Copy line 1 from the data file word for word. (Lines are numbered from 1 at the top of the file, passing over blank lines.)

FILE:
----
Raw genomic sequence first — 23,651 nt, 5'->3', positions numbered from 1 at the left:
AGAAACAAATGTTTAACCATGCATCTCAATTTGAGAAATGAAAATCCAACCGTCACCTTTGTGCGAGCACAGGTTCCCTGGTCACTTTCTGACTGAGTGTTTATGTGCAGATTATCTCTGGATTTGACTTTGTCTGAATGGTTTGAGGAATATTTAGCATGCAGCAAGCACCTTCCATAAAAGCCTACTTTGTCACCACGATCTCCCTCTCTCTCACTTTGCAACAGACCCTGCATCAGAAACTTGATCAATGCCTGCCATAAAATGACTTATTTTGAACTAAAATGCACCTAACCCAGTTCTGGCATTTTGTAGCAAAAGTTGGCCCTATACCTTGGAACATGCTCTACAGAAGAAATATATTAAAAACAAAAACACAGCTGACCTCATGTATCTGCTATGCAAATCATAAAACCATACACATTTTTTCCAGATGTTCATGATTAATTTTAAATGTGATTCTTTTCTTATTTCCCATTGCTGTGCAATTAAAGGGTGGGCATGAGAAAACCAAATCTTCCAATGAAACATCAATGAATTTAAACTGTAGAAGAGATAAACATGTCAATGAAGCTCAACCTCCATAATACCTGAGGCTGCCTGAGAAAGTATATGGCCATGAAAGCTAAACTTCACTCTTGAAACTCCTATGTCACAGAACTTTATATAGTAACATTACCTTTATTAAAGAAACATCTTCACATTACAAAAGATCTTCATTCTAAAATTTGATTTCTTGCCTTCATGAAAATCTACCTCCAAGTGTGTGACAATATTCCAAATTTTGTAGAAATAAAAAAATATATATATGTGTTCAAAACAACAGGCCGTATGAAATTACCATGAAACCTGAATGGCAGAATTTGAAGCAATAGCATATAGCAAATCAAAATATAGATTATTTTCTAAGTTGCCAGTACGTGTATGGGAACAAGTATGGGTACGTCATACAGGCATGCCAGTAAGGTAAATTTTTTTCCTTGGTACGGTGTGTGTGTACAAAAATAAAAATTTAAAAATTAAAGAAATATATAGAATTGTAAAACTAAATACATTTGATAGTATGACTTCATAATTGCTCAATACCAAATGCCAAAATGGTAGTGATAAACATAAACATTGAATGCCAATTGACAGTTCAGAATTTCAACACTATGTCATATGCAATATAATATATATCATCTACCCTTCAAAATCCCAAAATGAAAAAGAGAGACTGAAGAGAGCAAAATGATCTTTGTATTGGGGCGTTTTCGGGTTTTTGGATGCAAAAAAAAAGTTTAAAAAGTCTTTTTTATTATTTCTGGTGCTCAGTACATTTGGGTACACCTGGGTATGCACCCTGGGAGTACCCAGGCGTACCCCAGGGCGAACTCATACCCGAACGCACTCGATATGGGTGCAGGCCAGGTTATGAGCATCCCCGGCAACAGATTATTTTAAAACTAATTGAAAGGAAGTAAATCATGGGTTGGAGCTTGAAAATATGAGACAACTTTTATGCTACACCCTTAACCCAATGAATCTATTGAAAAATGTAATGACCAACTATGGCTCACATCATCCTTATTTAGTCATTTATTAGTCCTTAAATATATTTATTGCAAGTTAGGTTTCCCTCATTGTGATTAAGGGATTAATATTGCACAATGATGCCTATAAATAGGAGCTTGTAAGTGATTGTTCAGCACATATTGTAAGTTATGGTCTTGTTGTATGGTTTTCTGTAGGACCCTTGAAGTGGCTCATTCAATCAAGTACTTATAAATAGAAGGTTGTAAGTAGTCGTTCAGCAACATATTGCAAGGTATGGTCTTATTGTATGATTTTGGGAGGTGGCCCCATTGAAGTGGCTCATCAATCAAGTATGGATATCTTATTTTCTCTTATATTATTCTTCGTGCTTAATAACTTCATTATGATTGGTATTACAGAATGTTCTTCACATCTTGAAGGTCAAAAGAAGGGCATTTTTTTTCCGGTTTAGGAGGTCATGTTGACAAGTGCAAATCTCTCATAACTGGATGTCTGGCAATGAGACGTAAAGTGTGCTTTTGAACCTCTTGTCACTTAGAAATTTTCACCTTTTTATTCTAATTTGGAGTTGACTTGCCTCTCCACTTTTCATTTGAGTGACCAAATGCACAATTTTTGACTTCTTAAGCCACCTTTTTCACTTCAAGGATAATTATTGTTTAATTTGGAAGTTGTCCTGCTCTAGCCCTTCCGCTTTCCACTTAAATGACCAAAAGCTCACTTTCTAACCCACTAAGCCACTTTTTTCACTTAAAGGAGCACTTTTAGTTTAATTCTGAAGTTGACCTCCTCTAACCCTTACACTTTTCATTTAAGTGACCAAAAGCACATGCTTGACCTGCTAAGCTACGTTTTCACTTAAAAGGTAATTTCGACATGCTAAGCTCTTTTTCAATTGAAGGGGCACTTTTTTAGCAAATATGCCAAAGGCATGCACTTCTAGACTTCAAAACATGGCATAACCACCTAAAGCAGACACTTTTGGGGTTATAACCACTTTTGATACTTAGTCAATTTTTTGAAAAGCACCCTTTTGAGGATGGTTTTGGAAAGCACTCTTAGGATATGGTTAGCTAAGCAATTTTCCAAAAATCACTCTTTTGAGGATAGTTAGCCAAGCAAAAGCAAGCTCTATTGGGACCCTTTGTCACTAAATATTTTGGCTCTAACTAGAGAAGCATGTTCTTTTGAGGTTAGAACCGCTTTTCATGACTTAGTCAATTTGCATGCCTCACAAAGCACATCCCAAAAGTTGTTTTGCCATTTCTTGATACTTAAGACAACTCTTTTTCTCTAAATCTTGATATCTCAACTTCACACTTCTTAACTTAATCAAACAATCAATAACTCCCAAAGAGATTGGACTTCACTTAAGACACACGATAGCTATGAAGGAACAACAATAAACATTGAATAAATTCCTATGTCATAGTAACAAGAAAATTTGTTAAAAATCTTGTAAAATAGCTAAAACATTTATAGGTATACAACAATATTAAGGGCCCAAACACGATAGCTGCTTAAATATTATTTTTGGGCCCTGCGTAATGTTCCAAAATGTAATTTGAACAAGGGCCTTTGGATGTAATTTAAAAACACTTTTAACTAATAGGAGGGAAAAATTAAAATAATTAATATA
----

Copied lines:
Raw genomic sequence first — 23,651 nt, 5'->3', positions numbered from 1 at the left: